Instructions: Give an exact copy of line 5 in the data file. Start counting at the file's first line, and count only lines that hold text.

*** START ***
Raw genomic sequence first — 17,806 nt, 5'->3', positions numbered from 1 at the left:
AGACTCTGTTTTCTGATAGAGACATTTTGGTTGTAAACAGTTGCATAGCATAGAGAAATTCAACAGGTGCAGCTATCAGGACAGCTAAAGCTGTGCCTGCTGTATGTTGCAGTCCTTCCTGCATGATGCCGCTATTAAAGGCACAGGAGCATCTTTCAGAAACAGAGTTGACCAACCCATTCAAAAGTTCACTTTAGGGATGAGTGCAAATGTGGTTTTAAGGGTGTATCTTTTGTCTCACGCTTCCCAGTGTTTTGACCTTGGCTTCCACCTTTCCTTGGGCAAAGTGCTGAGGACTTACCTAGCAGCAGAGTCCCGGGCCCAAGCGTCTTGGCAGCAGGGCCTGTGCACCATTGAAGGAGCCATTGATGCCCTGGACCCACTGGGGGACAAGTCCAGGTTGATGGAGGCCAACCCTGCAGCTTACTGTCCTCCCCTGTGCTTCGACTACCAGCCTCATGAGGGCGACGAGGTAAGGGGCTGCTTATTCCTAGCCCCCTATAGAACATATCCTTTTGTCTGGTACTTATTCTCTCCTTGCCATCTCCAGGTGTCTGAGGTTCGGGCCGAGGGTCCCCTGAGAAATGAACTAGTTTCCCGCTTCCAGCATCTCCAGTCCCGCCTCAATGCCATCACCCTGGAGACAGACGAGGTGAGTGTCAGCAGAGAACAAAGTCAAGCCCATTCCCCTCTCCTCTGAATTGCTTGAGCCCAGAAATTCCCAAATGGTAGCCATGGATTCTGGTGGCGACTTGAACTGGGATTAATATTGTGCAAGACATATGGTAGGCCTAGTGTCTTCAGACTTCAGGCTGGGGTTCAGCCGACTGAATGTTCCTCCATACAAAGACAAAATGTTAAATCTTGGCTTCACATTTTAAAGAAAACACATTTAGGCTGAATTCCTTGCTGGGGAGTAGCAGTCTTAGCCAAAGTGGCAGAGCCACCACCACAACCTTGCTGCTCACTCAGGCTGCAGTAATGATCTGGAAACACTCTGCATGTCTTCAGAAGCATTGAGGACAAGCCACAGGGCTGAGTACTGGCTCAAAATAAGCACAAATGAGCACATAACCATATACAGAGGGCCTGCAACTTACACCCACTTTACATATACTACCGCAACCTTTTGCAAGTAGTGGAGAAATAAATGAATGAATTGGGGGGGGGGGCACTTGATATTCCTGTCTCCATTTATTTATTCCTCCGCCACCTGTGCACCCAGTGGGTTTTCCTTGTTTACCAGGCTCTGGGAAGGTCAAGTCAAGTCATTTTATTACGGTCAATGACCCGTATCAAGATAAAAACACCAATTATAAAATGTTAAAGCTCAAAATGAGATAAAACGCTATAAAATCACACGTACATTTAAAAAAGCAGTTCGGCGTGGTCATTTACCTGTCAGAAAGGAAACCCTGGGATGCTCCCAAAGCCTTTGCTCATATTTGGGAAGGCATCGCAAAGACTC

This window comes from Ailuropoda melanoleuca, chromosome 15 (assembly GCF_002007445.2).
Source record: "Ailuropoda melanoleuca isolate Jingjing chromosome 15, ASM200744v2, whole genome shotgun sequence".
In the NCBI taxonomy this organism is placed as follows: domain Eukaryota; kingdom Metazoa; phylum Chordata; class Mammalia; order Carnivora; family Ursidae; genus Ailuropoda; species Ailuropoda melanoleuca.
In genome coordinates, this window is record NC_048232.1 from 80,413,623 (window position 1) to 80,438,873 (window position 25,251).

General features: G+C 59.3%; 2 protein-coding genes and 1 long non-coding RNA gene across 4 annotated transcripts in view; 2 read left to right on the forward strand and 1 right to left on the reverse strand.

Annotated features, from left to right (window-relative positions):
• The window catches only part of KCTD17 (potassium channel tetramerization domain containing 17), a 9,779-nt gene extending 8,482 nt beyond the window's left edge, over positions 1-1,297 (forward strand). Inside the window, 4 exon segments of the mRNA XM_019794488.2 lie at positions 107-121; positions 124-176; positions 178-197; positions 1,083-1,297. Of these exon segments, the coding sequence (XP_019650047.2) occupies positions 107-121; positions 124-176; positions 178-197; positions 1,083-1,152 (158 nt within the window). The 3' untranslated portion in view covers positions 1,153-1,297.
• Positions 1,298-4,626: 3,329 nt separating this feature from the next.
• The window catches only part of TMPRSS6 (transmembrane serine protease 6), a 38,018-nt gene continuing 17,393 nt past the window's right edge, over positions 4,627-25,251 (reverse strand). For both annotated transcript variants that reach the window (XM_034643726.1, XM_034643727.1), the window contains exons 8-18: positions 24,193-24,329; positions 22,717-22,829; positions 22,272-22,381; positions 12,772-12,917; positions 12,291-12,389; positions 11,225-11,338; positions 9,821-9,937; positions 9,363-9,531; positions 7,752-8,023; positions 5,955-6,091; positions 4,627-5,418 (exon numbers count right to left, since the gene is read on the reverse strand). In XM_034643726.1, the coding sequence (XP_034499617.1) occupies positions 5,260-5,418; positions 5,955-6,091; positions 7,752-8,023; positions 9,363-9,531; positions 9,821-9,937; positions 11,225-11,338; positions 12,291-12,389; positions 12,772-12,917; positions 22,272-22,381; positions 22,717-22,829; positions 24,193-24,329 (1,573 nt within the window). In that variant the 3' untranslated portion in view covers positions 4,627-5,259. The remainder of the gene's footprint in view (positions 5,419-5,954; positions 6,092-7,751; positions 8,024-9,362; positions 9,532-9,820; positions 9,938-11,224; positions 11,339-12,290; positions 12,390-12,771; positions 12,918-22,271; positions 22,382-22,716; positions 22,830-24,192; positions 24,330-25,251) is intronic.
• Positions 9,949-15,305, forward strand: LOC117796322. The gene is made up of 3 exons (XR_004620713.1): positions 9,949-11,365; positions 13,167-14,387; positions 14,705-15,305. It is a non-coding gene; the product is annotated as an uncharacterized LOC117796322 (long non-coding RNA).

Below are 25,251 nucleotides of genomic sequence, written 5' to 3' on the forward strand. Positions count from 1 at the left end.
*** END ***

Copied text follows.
In the NCBI taxonomy this organism is placed as follows: domain Eukaryota; kingdom Metazoa; phylum Chordata; class Mammalia; order Carnivora; family Ursidae; genus Ailuropoda; species Ailuropoda melanoleuca.